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from Encyclopedia of Race, Ethnicity, and Society

The Religious Freedom Restoration Act (RFRA) was adopted in 1993 to spell out what the government could do and not do with relation to restricting religious freedoms, especially those of minority religions and underrepresented minorities. The act was prompted by a coalition of religious groups and others, responding to a controversial court case that overturned decades of law concerning the place of religious freedom in the United States. Ruled unconstitutional after 4 years, the act nevertheless has had an ongoing influence on issues related to conflicts between religious freedom and government rules and regulations. This entry discusses the law, its history, and the current situation.

The Smith

Decision Employment Division, Dept. of Human Resources of Oregon v. Smith concerned the use of peyote by two employees of the state of Oregon who were also members of the Native American Church, which uses peyote ceremonially as a sacrament. The two were terminated from their state positions as drug counselors, and they applied for unemployment compensation. The state had used their peyote usage to deny the two employees benefits, and the latter brought suit to overturn the decision. Many observers assumed that because unemployment compensation was the main area where the compelling interest and least restrictive tests had been successfully applied in the past, this would be a straightforward case, with the plaintiffs prevailing. However, Native American groups have seldom prevailed in legal actions attempting to defend their religious practices or sacred lands, so the stage was set for a major confrontation.

The plaintiffs prevailed at the state trial court level and at the Oregon Supreme Court, based on the fact that, although use of peyote was illegal in Oregon, the state had not enforced the law against practitioners of the Native American Church in the past. However, the state of Oregon appealed to the U.S. Supreme Court, which, surprisingly to many, accepted the case and then, in a stunning ruling, overturned the Oregon Supreme Court’s decision and tossed out the compelling interest and least restrictive means tests. Instead, the Court promulgated a “facially neutral” test, which means a law can be applied against religious practices, no matter the impact, if the law is neutral toward religion in how it is written.

The Smith case had many repercussions. The state of Oregon moved rapidly to criminalize the ceremonial use of peyote by the Native American Church. On the national level, there was great consternation regarding the Smith decision, which was seen as the “final blow” in a series of similar rulings. This led to the formation of a coalition of religious groups of all types, including some that were often at odds on some issues, such as abortion. Also, there was an outpouring of commentary about the decision, with many scholars such as Douglas Laycock, offering severe criticisms of the decision. The coalition, fueled by scholarly criticism and public concern about the seeming denigration of religious freedom rights, eventually succeeded in gaining passage of RFRA.

The Logic and History of the Law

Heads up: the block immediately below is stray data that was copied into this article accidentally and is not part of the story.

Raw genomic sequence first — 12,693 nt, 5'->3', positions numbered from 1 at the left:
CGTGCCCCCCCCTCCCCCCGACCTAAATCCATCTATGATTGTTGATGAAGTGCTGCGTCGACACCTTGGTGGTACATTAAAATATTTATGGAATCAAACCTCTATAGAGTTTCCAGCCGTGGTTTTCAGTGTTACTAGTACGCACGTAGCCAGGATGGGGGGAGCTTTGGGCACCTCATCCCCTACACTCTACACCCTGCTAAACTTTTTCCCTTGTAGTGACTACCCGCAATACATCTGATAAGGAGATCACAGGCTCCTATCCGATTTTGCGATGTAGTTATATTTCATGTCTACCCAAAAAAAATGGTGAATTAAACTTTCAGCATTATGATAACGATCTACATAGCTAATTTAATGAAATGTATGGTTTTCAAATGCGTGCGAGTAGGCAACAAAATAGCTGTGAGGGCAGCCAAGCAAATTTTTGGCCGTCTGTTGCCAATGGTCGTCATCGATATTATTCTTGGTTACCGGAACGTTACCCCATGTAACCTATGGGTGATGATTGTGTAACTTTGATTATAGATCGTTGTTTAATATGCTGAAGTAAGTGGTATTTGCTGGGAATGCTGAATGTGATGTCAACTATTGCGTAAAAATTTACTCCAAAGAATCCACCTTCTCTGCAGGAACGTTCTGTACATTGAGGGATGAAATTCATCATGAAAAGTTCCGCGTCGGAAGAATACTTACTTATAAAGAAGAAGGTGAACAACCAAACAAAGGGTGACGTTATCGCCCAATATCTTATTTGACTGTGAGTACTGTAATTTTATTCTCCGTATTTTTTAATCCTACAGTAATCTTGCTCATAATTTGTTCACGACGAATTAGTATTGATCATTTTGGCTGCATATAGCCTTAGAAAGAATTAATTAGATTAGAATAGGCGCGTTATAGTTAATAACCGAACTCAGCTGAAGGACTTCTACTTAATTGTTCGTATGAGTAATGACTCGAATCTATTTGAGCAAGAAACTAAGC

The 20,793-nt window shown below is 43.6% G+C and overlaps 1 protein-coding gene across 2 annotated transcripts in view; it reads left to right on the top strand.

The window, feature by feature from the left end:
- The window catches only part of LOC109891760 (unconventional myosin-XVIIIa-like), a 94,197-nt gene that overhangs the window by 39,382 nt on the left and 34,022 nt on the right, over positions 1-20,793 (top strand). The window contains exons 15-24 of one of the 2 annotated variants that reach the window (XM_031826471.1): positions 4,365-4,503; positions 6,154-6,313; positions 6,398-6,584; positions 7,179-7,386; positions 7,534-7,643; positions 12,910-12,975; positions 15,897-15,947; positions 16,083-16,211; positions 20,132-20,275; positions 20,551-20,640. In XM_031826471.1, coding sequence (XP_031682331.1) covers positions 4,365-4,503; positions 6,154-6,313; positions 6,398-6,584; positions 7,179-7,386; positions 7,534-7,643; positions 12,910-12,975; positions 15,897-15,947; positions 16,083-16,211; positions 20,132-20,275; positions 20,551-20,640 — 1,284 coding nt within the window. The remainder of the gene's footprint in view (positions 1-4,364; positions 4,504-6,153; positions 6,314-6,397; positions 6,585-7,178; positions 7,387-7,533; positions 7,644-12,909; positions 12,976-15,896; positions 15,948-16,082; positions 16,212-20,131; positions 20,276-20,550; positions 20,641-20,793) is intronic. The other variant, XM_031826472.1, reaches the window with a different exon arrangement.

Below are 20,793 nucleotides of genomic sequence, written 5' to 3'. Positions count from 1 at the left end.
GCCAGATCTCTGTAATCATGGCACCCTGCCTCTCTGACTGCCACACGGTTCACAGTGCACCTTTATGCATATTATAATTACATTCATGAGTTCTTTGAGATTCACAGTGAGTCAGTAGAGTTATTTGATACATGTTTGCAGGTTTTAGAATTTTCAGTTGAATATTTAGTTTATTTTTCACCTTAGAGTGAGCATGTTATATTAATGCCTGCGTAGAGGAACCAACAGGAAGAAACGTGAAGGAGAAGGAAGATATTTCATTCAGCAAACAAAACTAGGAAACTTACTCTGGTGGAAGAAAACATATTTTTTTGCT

RFRA was passed nearly unanimously by Congress and signed with great ceremony by President Bill Clinton in 1993. Section 1 of RFRA (H.R. 1308, 103rd Congress, 1st session) set forth the key provisions: (a) in general, the “government shall not substantially burden a person’s exercise of religion even if the burden results from a rule of general applicability,” with the exception (b) that “government may substantially burden a person’s exercise of religion only if it demonstrates that application of the burden to the person furthers a compelling governmental interest; and is the least restrictive means of furthering that compelling governmental interest.”

RFRA was controversial from the outset because of the grounding of its authority in Section 5 of the Fourteenth Amendment, which gives Congress the authority to “enforce by appropriate legislation” the Amendment’s guarantee of the due process and equal protection provisions. This section has served as the basis for Congress’s passage of civil rights legislation, including voting rights for minorities, but extending the section’s reach to cover religious freedom was viewed by some as unwarranted. Also, a last-minute but unsuccessful battle was waged to limit RFRA’s application so that it did not apply to prisoners, with some claiming that RFRA would cause chaos in the nation’s prisons. An amendment to omit prisoners from inclusion was defeated 56 to 41 in the U.S. Senate, after then-Attorney General Janet Reno wrote a letter indicating that such concerns were groundless.

RFRA was ruled unconstitutional in 1997 by the U.S. Supreme Court in City of Boerne v. Flores, which involved an effort by a Catholic Church in Boerne, Texas, to rebuild larger facilities to house its growing congregation and its social programs. Notably, this major decision involved a dominant religious group and a seemingly simple zoning dispute. Part of the church was in a historic district, and the city refused to allow the structure to be replaced, even though the façade was to remain. The church sued in federal district court, which ruled against the church and stated that RFRA was unconstitutional. The church appealed and gained a victory in the Fifth Circuit Court of Appeals in New Orleans.